Over the last a week or so there has been huge amounts of polling on the Jubilee and the royal family. We have polls from Ipsos MORI, from ICM in the Guardian, three lots from YouGov (summarised here), Populus for the Times here and ComRes in the Indy.
All the polls show much the same thing. The monarchy is overwhelmingly popular – with between 73-82% supporting keeping the monarchy and only 13-18% supporting replacing it with an elected president.
The Queen herself is extremely well respected. 76-86% think she has done a good job, only 5-10% think she has done badly. Even amongst people who support an elected head of state, 61% think the Queen personally has done a good job.
People are less positive about Charles. Many of the polls have asked questions along the lines of whether Charles should become King when the Queen dies, or should step aside in favour of Prince William (whose own ratings are extremely high). Between 40% (MORI) and 48% (ICM) think the throne should skip a generation and pass directly to William.
For the Jubilee itself, a third of people say they will personally be celebrating the Jubilee, with 50% saying they will not. 20% of people think they will be attending a party to celebrate the Jubilee, with 52% thinking they will watch television coverage of the Jubilee celebrations in London.
A lot of newspaper coverage of the polls has reported them in the light of support for the monarchy being highest ever – certainly I’ve been asked a lot whether the jubilee has made the monarchy more popular. Exactly how true this is is a difficult question to answer. Certainly the recent polls suggest the monarchy has got more popular in the last couple of years – MORI had found opposition to the monarchy pretty steady for 20 years at around 18%, and it fell to 13% in their last poll; YouGov found support for the monarchy up 4 points to 73% since last year; ICM’s poll showing 67% think the country would be worse off without a monarch is its highest since they started asking the question in 1997.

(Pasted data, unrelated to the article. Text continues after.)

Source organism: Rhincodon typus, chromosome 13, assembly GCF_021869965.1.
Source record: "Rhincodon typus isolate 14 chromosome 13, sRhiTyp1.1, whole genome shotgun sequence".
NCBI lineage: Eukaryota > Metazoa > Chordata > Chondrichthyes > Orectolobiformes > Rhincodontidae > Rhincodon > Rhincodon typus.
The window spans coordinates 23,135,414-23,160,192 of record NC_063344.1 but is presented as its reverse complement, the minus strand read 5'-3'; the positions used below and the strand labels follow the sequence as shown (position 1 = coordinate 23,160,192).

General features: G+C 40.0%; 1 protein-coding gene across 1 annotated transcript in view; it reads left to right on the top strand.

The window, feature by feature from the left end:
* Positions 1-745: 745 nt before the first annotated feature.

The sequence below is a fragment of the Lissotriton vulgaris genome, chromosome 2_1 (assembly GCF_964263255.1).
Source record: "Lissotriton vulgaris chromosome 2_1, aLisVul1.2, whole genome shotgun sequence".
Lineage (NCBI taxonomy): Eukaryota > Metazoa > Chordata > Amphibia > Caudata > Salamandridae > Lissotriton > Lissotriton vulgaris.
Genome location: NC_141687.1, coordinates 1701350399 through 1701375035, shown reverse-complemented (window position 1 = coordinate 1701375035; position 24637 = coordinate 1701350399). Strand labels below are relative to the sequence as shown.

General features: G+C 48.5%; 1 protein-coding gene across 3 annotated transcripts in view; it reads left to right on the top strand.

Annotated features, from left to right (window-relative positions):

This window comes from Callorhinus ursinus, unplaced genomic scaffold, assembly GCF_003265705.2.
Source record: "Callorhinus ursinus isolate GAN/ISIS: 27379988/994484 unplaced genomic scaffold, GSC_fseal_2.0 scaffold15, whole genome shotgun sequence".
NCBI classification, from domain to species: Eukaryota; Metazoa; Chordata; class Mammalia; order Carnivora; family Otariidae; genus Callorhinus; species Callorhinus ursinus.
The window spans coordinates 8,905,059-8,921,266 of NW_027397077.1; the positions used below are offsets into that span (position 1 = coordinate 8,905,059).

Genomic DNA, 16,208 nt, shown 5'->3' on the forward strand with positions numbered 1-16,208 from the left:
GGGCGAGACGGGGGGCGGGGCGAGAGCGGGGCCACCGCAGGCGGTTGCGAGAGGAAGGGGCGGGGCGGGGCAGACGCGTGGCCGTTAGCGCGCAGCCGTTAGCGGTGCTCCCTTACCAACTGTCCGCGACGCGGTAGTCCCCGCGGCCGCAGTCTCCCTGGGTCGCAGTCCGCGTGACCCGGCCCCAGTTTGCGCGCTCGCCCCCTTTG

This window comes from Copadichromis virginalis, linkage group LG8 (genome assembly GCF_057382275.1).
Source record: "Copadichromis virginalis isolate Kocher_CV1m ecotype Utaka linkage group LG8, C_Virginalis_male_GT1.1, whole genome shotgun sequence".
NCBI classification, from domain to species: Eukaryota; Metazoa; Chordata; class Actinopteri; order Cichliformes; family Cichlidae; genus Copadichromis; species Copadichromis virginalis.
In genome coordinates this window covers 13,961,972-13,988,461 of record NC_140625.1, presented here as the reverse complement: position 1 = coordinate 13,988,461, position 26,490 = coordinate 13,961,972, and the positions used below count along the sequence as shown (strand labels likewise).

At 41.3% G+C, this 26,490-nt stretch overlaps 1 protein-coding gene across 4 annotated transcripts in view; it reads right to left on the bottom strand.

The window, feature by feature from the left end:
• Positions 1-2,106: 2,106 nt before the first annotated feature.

However, the Queen has been on the throne for 60 years (and the monarchy, obviously, has been around a lot longer than her), so being more popular than it has been in the last couple of decades isn’t saying that much. There are precious few trackers that go back before the difficult times that the monarchy experienced in the late 1980s and early 1990s – one that does is a MORI question on whether the country would be better off or worse off without a monarchy, which MORI have asked since 1984. Back in the 1980s only around 5-7% of people thought the country would be better off without a monarchy, but this seems to have jumped to around 14% after 1991 and has remained in double figures since then. Looking back further than that, there were a couple of Gallup polls on attitudes to the monarchy, but generally speaking it wasn’t the sort of thing that was asked about much.
From what scant evidence we have, it looks as though the approaching jubilee has boosted support for the monarchy to the highest levels in recent years, but it does appear to have been more popular if you go back to before the break-up of Charles and Diana’s marriage and the problems the royal family suffered in the 1990s.
Tonight we have the usual YouGov/Sunday Times poll, I think there may be a Survation poll in the Mail on Sunday and, most intriguingly, there is an ICM poll in the Sunday Telegraph that Martin Boon is suggesting has some sort of exciting methodological innovation attached to it…